Why don't you pass the time by playing a little solitaire?
My favorite psychological and political thriller.
Film #12 of the "Scavenger Hunt #6 Challenge"
Item #13: A political film
A good film but no doubt I would have liked it more had I seen it back in the 60s. I'm not way big into political films but I sure do love assassination stories. Sinatra, Lansbury and the rest of the cast were excellent. Now I'm curious to see what the remake is like.
This review reportedly contains spoilers. I can handle the truth.
"Raymond Shaw is the kindest, bravest, warmest, most wonderful human being I've ever known in my life."
One of the best films about paranoia!! You're not sure what is real, or who to trust. While I have seen the remake first, I much prefer this one!! Though, I still like how the remake put it's own spin on the source material (like a remake should do).
Shell shocked veteran Bennett Marco (Frank Sinatra) has been having nightmares about what happened to him and his platoon during the Korean War. It involves fellow soldier Staff Sergeant Raymond Shaw (Laurence Harvey) being brainwashed into murdering two of their soldiers. Not only that, but he learns another fellow soldier has been dreaming the…
Jarrett Duncan Memorial Film Challenge
16/30 A movie about politics
Conditioned at the pavlov institute!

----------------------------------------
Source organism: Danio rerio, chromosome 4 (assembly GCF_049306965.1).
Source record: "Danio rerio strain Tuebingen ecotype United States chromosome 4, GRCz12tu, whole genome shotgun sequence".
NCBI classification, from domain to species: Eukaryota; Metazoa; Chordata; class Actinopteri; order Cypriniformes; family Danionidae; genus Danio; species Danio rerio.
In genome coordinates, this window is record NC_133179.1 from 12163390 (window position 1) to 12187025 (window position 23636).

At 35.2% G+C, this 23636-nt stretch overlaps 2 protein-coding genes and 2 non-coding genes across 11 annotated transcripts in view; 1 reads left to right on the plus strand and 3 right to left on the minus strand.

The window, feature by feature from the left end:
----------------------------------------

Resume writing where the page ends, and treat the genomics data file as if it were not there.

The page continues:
I haven't masturbated my Kubrick muscle in a while but I do feel that this film must have had an influence upon Dr. Strangelove. It's not a stretch to imagine. The connections are there if you want to see them.
Right now, I just can't seem to remember them... I... I... just see red queens...
Whatever. There are a lot of great things going on here. It's a whacked out pulp thing or something> I don knot knwokthese terms enough tot use em right. Significant enough of a film that it should be watched under stress of Pynchon connectionreference possibilities
and the out of focus close-ups are good
Al principio me molestó mucho tener que aguantar una voz en off que me explicase las cosas.
Y confieso que no le veo sentido al personaje de Janet Leigh que está metido con calzador y es completamente inverosímil.
Pero Sinatra aguanta, Harvey está brillante en su escena de borrachuzo, a la Lansbury se la odia con ganas (qué mal rollito que deja su personaje) y la historia atrapa y mucho.
Lo de la pelea de artes marciales de Sinatra contra un Henry Silva achinado es de nota, por cierto.
Sjukt spännande film.
Every film that has ever been nominated for an Academy Award in any category. Enjoy!